Anti-obesity campaign: PM plans ‘bicycle’ crusade to help overweight Britons get back in shape | Political news

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Boris Johnson has to tell millions of overweight Britons to get on a bike to lose weight and survive COVID-19.

Launching a massive campaign to fight obesity, the Prime Minister will order generalists to prescribe cycling for weight loss as he attempts to put the nation on a diet.

Some patients will be able to access a bicycle thanks to their doctor’s surgery, and the government will provide more cycle lanes, road curbs and parking for bicycles.

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Government to provide more bike paths, curbs and parking for bicycles

The cycling fanatic Mr Johnson’s ‘bike’ crusade is part of a larger obesity strategy unveiled by the Prime Minister to make the country more active, healthier and better eaten.

Government says overweight makes people catch coronavirus at higher risk of serious and life-threatening illness and requiring intensive care.

« COVID-19[feminine[feminine has given us all a wake-up call about the immediate and long-term risks of being overweight, and the Prime Minister is clear that we must take advantage of this moment to be healthier, more active and eat better, ”said a door -government speech.

“We will be urging the public to take this moment to take stock of how they are living their lives and take simple steps to lose weight, live healthier lives and reduce the pressure on the NHS. ”

A new “Better Health” campaign, offering advice to 35 million people on how to lose weight and keep it off, will be supported by a 12-week plan, which will be seen as an attempt to bring the country to the fore. diet.

Other measures of the government’s anti-obesity crackdown are expected to include:

  • Ban on advertising of junk food on television until the end of the 9 p.m. turnaround
  • Ban online advertising of unhealthy foods
  • Prohibition of free one-on-one promotions on foods such as chocolate and crisps
  • Calories published on alcohol bottles and cans and on restaurant and take-out menus

Unveiling the strategy, Mr Johnson is expected to set plans to “drive the biggest change ever in cycling and walking, with a series of commitments to harness the potential of cycling to address some of our most important health and environmental challenges. urgent ”.

The Better Health campaign will give advice on how to lose weight and how to keep it off.  File Image
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The Better Health campaign will provide advice on how to improve people’s diets and stay in shape. File Image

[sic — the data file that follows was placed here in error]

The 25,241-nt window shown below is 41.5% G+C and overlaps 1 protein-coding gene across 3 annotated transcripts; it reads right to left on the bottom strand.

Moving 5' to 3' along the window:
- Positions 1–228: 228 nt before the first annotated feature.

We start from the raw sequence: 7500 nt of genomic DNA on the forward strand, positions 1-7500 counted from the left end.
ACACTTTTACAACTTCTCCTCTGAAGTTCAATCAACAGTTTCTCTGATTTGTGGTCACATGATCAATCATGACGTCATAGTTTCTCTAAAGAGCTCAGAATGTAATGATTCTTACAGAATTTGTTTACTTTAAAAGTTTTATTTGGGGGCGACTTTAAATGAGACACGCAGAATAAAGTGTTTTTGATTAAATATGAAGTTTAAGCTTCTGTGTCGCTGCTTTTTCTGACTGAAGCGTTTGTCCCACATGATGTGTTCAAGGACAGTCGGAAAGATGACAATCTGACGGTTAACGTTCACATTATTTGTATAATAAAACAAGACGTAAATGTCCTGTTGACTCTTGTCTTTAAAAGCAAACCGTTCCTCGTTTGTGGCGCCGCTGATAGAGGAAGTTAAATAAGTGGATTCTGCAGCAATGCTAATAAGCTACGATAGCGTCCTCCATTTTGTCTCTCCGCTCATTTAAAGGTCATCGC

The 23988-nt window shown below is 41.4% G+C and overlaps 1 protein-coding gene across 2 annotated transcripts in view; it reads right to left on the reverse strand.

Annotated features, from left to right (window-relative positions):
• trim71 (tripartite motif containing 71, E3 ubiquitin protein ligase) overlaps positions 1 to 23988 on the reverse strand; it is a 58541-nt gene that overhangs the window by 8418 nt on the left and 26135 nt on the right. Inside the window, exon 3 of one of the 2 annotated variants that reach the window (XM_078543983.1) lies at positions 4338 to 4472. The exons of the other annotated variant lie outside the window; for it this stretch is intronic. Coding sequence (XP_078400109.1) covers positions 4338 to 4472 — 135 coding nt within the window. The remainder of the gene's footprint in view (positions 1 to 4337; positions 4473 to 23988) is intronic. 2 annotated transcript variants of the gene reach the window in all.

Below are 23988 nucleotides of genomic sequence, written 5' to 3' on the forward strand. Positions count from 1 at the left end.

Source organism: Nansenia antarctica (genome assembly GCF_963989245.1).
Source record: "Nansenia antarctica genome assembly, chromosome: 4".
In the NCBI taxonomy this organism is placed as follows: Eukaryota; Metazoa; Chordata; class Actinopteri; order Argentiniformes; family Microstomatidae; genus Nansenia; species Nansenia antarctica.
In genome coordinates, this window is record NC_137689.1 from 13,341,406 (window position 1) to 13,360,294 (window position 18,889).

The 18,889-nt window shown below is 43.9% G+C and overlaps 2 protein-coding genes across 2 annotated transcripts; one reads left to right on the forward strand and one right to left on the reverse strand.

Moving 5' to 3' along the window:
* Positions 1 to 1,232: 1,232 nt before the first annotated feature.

The government says cycling is one of the most effective health interventions a person can do and studies have shown that biking to work is linked to a 46% lower risk of heart disease compared to travel by car or public transport.

In areas with poor health and low physical activity rates, the government is planning a pilot program in which general practitioners will be encouraged to prescribe cycling, where appropriate, to patients.



Boris Johnson became Prime Minister on July 24, 2019

Boris Johnson’s first year in office

Patients will be able to access bikes through participating surgeries, and there will be separate bike lanes, low traffic neighborhoods, and secure bike parking in areas with high obesity levels to ensure patients can have confidence. on the road.

The Prime Minister’s zeal for helping overweight Britons lose weight stems from his near coronavirus ordeal, which prompted him to warn his colleagues: ‘Don’t be fat in your 50s’.

On Friday, he claimed to have lost “a stone and a bit” since his illness, after stepping up running, swimming and tennis, as well as reducing alcohol and eating fish, chicken and fish. salads.

During last year’s Tory leadership election, Mr Johnson lamented that he put on weight as a result of ‘late night chorizo ​​and cheese frenzy’.

The government estimates that two-thirds (63%) of UK adults are above a healthy weight, with 36% overweight and 28% obesity. One in three children aged 10 to 11 is overweight or obese, and children with obesity are five times more likely to grow up to be obese adults.

  The NHS has announced it will accelerate the expansion of its diabetes prevention program.  File Image
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The NHS has announced that its diabetes prevention program will soon be stepped up. File Image

The conditions linked to overweight and obesity are estimated to cost the NHS more than £ 6 billion every year. There were nearly 900,000 obesity-related hospitalizations in 2018/19, with obesity being a risk factor for chronic diseases, including type 2 diabetes, certain cancers, liver and respiratory disease.

NHS weight loss services need to be expanded so more people can get the support they need and the government says it will also look for ways to facilitate referral to specialist support.

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This includes learning from the lessons of tobacco control, where GPs have played a key role in raising the topic and referring patients to quit smoking services.

The NHS has announced that it will accelerate the expansion of its diabetes prevention program to support those most at risk, providing access to high-impact weight loss services for those who need them most.

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